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Fall 2004 · Vol. 33 No. 2 · pp. 225–227 

Book Review

God Among Us: Studies in the Gospel of John

Raymond Bystrom. Luminaire Studies. Winnipeg, MB and Hillsboro, KS: Kindred, 2003. 339 pages.

Reviewed by V. George Shillington

Raymond Bystrom’s commentary on the Gospel of John, God Among Us, is a welcome addition to the Luminaire Studies. This volume stands out as one of the more substantive works in that series. And no wonder: Bystrom focused on the Fourth Gospel during his doctoral studies in the 1970s. The real strength of this volume, however, comes in the subsections titled “Application, Teaching/Preaching Points.” Again, no surprise here: the author is an Associate Professor of Pastoral Ministry at Mennonite Brethren Biblical Seminary, Fresno, California. {226}

Like other volumes in the series, God Among Us follows a four-part analysis of each selected unit of text: “The Form and Flow of the Text,” “The Text Explained,” “Application, Teaching/Preaching Points,” and “Personal Reflection Questions.” This structure, together with accessible language, makes the commentary “suitable for personal study or group interaction” (back cover). Unfortunately, gender exclusive language did slip in, presumably from Bystrom’s use of the RSV (not NRSV), e.g., “all men” (301).

The division of the book into two principal parts of twelve chapters each is meant to accommodate a two-term study of twelve weeks each. This pragmatic division should not be confused with the distinctive literary structure of the Fourth Gospel.

The “Introduction to John’s Gospel” (1-11) covers the usual concerns of a modern introduction to a biblical book: “Who is the author of John?” (1-4), “What makes John unique?” (4-8), “When was John written?” (8-9), and “Why was John written?” (9-11). Noticeably missing from the introduction, however, are more recent, and very fruitful, ways of reading John: socio-rhetorical, literary-narrative, political, to name a few. Bystrom points to “the narrator” a few times (e.g., 84, 281), but mostly to “the author” (214), or simply “John” (214, 296). “Narrator” and “author” are hardly interchangeable figures!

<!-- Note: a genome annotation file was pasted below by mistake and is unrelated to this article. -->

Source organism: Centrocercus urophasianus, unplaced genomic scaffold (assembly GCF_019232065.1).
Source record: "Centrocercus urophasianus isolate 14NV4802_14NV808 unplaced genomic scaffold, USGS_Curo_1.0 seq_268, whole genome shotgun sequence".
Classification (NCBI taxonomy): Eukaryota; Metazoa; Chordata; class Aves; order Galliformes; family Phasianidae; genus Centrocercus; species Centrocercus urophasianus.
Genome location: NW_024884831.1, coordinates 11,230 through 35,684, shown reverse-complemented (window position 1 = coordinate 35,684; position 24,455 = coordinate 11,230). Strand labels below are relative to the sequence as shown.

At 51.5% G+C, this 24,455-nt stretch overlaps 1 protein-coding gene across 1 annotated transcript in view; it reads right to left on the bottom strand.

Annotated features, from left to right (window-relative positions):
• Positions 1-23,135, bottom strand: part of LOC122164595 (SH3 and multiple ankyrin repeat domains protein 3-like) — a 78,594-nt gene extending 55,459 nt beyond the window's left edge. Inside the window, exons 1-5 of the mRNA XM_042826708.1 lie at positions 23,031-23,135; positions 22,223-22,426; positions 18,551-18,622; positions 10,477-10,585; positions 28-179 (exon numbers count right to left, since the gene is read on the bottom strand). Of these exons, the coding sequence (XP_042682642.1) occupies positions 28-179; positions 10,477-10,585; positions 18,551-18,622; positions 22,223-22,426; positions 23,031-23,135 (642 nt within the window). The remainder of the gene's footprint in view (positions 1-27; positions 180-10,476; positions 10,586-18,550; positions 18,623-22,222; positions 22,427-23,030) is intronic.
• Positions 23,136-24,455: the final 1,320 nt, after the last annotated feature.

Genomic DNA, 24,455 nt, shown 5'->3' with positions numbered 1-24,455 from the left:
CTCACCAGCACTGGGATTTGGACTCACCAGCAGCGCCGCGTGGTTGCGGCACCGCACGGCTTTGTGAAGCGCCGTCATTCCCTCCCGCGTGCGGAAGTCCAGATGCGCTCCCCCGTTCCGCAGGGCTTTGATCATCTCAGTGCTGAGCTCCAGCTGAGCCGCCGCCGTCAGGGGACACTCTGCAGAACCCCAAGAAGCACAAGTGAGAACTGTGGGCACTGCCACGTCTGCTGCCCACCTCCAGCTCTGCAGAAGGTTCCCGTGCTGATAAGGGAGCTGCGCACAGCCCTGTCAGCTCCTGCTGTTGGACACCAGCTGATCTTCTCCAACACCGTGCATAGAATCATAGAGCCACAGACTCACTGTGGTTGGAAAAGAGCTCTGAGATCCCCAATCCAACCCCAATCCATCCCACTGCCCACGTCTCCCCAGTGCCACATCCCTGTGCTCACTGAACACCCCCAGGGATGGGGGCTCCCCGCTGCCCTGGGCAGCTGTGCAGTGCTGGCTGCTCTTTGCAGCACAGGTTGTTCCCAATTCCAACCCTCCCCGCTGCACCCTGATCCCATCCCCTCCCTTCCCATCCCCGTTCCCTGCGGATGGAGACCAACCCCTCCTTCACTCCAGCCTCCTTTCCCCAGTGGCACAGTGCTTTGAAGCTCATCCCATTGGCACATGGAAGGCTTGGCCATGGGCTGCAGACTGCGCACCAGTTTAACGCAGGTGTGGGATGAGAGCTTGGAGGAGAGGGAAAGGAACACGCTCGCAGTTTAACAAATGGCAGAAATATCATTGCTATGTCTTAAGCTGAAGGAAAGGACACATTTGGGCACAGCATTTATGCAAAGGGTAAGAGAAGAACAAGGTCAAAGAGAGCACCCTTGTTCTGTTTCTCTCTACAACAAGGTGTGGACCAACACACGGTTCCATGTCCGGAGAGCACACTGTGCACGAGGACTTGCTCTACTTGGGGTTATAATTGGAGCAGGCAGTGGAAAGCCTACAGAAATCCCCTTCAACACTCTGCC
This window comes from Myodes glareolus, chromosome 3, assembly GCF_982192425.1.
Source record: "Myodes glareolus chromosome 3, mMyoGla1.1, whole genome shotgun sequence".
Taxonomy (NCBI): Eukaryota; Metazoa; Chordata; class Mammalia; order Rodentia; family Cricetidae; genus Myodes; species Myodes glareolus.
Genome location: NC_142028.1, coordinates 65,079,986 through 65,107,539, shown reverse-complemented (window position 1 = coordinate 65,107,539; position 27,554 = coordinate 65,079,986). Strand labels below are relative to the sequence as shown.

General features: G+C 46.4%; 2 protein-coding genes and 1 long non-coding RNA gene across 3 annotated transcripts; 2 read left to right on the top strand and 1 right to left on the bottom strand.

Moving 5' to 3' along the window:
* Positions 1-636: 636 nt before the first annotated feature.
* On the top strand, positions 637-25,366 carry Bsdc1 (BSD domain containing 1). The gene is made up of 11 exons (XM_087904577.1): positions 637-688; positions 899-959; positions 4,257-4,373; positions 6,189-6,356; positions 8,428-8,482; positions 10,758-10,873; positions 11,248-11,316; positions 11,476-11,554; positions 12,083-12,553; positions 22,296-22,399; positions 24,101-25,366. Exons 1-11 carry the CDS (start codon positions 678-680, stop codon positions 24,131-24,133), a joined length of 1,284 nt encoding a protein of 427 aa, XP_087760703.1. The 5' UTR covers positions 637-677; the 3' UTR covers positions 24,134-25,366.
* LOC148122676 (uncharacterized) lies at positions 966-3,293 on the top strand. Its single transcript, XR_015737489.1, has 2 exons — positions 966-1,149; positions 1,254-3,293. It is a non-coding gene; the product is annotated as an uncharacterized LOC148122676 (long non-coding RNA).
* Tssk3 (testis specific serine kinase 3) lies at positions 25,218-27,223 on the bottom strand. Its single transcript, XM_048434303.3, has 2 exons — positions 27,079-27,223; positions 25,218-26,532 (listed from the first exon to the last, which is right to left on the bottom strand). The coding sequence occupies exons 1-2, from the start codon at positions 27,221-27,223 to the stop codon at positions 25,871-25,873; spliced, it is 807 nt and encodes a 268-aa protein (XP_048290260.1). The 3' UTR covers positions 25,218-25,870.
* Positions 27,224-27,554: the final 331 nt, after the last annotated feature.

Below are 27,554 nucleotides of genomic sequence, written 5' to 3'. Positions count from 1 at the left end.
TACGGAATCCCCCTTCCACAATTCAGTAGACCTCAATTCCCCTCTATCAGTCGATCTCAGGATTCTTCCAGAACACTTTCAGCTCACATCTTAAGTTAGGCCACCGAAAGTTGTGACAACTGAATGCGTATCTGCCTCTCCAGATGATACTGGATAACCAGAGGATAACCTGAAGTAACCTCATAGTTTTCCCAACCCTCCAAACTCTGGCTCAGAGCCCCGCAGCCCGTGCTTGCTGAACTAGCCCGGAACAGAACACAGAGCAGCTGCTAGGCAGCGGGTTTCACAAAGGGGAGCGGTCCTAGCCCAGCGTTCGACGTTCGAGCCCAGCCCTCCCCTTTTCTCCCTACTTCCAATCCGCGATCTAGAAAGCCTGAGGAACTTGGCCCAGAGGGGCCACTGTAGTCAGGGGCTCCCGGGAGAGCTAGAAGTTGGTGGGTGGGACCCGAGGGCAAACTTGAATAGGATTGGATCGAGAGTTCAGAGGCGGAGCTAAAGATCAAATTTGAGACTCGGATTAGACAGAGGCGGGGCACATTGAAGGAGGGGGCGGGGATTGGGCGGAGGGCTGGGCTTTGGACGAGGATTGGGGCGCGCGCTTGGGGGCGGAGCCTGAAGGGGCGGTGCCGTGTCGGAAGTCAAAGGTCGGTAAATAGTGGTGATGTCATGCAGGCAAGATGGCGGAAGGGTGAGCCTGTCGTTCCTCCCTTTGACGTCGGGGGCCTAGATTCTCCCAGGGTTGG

While Bystrom compares John with the synoptic Gospels in the introduction (4-8), and also at various points in the commentary, happily he does not attempt a forced “harmony” of John with the Synoptics. The Fourth Gospel has its own portrait of Jesus as Revealer of divine wisdom (logos), and Bystrom admirably lets that portrait shine through in his exposition.

At points this commentary neglects to deal specifically with particular texts within a unit under review. For example, in John 4 (the narrative about Jesus and the Samaritan woman, 83-89), verse 22 is left unexamined: “You (plural) worship what you do not know; we worship what we know, for salvation is from the Jews.” Who are the “you” here? And who are the “we?” And what can we infer from the dictum on Jesus’ lips, “salvation is from the Jews?” As Bystrom affirms, John 4 is about the breaking down of barriers between peoples. Still we are left wondering how to understand the idea that salvation is from “the Jews” (who are elsewhere in John disparaged, belonging to “the world”). Likewise, at John 8:44 (149) the deeply troublesome word from Jesus is not cited in the commentary, and therefore not fully unpacked: “You (“the Jews”) are of your father the devil.” It is troublesome in our postholocaust culture, where anti-Semitism continues to {227} fester. Perhaps it is time to retranslate hoi Ioudaioi (“the Jews”) with another term: “Judeans” perhaps?

One can do only so much in a commentary of this nature. Professor Bystrom has done much. And I have no doubt that he could have done much more in exploiting the literary and theological potential of the Fourth Gospel, especially so if the Luminaire Studies allowed for short essays at the back. Great themes that make up the tapestry of John could have been laid out in a set of essays: symbolism such as light and water, the central theme of love, new community, transfer/translation motif, kingship, etc.

Without doubt, this is a good commentary on John. It stands within a long line of respectable traditional commentaries on John. Preachers will rejoice to find good sermon material in the sections devoted to preaching, including first class sermon titles: “Who is in charge here?” (296), “Religion without soul” (296), “Jesus’ presence in life’s struggles” (332).

I hope preachers and group leaders will place this commentary prominently in their library for ready reference in their ministry.

V. George Shillington
Professor Emeritus of Biblical and Theological Studies
Canadian Mennonite University, Winnipeg, Manitoba

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